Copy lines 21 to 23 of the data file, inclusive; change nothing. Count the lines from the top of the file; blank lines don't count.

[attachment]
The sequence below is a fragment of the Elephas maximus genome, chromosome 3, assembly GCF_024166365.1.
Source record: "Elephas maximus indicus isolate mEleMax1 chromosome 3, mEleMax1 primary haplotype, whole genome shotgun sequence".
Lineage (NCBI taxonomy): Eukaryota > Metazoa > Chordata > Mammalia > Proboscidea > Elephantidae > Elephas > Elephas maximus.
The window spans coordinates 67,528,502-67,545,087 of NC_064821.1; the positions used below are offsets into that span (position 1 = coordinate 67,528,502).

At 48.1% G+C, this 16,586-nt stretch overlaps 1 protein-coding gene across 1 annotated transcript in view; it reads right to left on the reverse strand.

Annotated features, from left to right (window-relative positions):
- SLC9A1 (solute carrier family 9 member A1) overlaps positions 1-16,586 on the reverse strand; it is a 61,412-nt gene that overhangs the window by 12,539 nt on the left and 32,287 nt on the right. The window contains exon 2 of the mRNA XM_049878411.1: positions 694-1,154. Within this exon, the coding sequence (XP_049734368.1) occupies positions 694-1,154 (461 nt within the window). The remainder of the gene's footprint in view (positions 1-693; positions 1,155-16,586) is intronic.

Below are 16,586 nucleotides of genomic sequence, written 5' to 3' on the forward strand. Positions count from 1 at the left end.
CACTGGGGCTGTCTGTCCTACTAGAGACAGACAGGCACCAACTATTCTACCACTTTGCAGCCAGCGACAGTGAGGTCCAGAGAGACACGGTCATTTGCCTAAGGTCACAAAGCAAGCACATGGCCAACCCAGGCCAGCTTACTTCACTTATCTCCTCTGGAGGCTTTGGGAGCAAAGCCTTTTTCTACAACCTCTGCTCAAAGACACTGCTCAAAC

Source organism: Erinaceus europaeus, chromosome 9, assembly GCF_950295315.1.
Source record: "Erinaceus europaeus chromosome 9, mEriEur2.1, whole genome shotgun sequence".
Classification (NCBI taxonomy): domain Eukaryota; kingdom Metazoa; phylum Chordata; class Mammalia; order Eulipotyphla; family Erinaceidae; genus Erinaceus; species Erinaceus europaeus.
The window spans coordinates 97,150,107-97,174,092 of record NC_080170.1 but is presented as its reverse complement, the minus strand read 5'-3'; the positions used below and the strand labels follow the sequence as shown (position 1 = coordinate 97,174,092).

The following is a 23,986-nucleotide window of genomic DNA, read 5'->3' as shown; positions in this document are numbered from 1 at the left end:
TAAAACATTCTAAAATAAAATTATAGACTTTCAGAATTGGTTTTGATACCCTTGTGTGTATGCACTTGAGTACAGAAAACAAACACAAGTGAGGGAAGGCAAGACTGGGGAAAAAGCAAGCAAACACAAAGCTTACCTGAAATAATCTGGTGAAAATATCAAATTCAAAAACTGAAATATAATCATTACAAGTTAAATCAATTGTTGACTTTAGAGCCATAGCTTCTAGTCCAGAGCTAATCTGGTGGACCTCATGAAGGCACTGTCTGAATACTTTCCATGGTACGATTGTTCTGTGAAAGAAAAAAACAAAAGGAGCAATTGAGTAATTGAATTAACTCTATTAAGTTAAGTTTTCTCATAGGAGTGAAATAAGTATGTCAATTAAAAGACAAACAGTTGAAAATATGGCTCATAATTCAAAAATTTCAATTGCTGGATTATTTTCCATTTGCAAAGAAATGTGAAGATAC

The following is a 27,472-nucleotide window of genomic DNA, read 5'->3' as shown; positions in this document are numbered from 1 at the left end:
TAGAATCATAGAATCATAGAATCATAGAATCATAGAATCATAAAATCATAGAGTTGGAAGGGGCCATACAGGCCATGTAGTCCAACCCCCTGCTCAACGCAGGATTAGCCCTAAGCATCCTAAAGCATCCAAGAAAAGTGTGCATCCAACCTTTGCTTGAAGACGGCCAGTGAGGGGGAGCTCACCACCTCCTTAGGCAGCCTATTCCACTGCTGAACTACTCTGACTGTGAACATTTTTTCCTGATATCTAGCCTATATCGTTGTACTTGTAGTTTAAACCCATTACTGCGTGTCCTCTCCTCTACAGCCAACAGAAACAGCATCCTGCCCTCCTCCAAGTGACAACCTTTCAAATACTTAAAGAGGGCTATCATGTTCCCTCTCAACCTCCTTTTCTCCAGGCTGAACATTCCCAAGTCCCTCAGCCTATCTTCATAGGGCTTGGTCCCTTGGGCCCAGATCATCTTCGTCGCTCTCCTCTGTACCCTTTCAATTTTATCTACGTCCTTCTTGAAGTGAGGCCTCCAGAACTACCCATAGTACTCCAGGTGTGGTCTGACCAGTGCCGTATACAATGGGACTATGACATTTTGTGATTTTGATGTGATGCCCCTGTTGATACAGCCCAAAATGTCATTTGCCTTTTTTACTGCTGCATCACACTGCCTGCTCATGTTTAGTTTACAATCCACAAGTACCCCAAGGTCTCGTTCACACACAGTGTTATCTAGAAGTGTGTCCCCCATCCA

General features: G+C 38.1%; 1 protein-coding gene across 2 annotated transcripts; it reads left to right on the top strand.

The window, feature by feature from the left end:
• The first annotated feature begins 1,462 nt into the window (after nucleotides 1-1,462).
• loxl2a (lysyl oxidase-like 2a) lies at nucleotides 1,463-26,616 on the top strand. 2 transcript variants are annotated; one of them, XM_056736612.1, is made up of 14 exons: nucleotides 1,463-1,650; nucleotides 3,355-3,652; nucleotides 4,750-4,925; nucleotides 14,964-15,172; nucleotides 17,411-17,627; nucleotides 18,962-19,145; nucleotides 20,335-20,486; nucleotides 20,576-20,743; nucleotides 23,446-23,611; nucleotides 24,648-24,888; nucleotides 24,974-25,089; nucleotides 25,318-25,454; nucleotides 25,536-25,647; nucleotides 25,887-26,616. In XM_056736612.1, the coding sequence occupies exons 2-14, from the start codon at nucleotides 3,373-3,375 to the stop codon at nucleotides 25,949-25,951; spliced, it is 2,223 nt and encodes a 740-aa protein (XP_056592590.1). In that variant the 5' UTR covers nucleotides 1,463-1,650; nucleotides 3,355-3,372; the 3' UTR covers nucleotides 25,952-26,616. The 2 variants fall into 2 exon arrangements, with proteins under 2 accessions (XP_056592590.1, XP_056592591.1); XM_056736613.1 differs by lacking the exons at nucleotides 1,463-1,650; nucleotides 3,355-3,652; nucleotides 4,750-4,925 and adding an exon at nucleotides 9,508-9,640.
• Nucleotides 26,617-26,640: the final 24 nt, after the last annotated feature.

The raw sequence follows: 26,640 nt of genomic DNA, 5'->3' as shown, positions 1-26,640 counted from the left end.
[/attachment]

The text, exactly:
• loxl2a (lysyl oxidase-like 2a) lies at nucleotides 1,463-26,616 on the top strand. 2 transcript variants are annotated; one of them, XM_056736612.1, is made up of 14 exons: nucleotides 1,463-1,650; nucleotides 3,355-3,652; nucleotides 4,750-4,925; nucleotides 14,964-15,172; nucleotides 17,411-17,627; nucleotides 18,962-19,145; nucleotides 20,335-20,486; nucleotides 20,576-20,743; nucleotides 23,446-23,611; nucleotides 24,648-24,888; nucleotides 24,974-25,089; nucleotides 25,318-25,454; nucleotides 25,536-25,647; nucleotides 25,887-26,616. In XM_056736612.1, the coding sequence occupies exons 2-14, from the start codon at nucleotides 3,373-3,375 to the stop codon at nucleotides 25,949-25,951; spliced, it is 2,223 nt and encodes a 740-aa protein (XP_056592590.1). In that variant the 5' UTR covers nucleotides 1,463-1,650; nucleotides 3,355-3,372; the 3' UTR covers nucleotides 25,952-26,616. The 2 variants fall into 2 exon arrangements, with proteins under 2 accessions (XP_056592590.1, XP_056592591.1); XM_056736613.1 differs by lacking the exons at nucleotides 1,463-1,650; nucleotides 3,355-3,652; nucleotides 4,750-4,925 and adding an exon at nucleotides 9,508-9,640.
• Nucleotides 26,617-26,640: the final 24 nt, after the last annotated feature.

The raw sequence follows: 26,640 nt of genomic DNA, 5'->3' as shown, positions 1-26,640 counted from the left end.